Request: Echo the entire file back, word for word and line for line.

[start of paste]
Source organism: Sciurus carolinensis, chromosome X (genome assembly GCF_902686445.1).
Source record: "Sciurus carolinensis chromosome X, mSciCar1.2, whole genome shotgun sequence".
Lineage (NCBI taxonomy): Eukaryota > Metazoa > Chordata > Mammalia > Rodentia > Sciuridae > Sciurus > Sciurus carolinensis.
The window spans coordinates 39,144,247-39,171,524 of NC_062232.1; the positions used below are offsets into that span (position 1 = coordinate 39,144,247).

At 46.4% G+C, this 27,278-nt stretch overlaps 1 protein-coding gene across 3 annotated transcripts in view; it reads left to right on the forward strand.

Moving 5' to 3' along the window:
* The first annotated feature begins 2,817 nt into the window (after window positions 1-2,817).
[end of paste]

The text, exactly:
Source organism: Sciurus carolinensis, chromosome X (genome assembly GCF_902686445.1).
Source record: "Sciurus carolinensis chromosome X, mSciCar1.2, whole genome shotgun sequence".
Lineage (NCBI taxonomy): Eukaryota > Metazoa > Chordata > Mammalia > Rodentia > Sciuridae > Sciurus > Sciurus carolinensis.
The window spans coordinates 39,144,247-39,171,524 of NC_062232.1; the positions used below are offsets into that span (position 1 = coordinate 39,144,247).

At 46.4% G+C, this 27,278-nt stretch overlaps 1 protein-coding gene across 3 annotated transcripts in view; it reads left to right on the forward strand.

Moving 5' to 3' along the window:
* The first annotated feature begins 2,817 nt into the window (after window positions 1-2,817).